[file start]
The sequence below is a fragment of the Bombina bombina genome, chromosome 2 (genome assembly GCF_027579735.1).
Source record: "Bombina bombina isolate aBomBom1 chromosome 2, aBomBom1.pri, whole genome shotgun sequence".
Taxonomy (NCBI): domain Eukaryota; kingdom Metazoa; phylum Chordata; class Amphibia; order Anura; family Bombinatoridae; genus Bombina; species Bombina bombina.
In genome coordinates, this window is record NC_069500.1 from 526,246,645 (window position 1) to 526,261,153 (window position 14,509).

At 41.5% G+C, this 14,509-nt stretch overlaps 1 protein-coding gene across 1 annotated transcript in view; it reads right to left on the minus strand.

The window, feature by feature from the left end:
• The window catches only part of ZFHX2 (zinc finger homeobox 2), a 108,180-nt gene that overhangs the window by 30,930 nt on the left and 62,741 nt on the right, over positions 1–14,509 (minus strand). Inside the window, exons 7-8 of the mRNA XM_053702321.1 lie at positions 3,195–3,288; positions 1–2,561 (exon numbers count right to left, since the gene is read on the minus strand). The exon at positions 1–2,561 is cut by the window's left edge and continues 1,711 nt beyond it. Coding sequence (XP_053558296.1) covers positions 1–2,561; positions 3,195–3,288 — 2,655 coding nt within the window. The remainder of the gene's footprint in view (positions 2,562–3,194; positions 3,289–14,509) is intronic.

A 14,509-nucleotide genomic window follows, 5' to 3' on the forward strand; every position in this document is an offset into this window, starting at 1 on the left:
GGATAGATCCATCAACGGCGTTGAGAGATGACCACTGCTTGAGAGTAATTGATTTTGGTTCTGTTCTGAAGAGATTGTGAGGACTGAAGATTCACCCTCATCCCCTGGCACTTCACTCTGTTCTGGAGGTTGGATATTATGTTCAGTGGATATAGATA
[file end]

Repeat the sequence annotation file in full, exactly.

The sequence below is a fragment of the Bombina bombina genome, chromosome 2 (genome assembly GCF_027579735.1).
Source record: "Bombina bombina isolate aBomBom1 chromosome 2, aBomBom1.pri, whole genome shotgun sequence".
Taxonomy (NCBI): domain Eukaryota; kingdom Metazoa; phylum Chordata; class Amphibia; order Anura; family Bombinatoridae; genus Bombina; species Bombina bombina.
In genome coordinates, this window is record NC_069500.1 from 526,246,645 (window position 1) to 526,261,153 (window position 14,509).

At 41.5% G+C, this 14,509-nt stretch overlaps 1 protein-coding gene across 1 annotated transcript in view; it reads right to left on the minus strand.

The window, feature by feature from the left end:
• The window catches only part of ZFHX2 (zinc finger homeobox 2), a 108,180-nt gene that overhangs the window by 30,930 nt on the left and 62,741 nt on the right, over positions 1–14,509 (minus strand). Inside the window, exons 7-8 of the mRNA XM_053702321.1 lie at positions 3,195–3,288; positions 1–2,561 (exon numbers count right to left, since the gene is read on the minus strand). The exon at positions 1–2,561 is cut by the window's left edge and continues 1,711 nt beyond it. Coding sequence (XP_053558296.1) covers positions 1–2,561; positions 3,195–3,288 — 2,655 coding nt within the window. The remainder of the gene's footprint in view (positions 2,562–3,194; positions 3,289–14,509) is intronic.

A 14,509-nucleotide genomic window follows, 5' to 3' on the forward strand; every position in this document is an offset into this window, starting at 1 on the left:
GGATAGATCCATCAACGGCGTTGAGAGATGACCACTGCTTGAGAGTAATTGATTTTGGTTCTGTTCTGAAGAGATTGTGAGGACTGAAGATTCACCCTCATCCCCTGGCACTTCACTCTGTTCTGGAGGTTGGATATTATGTTCAGTGGATATAGATA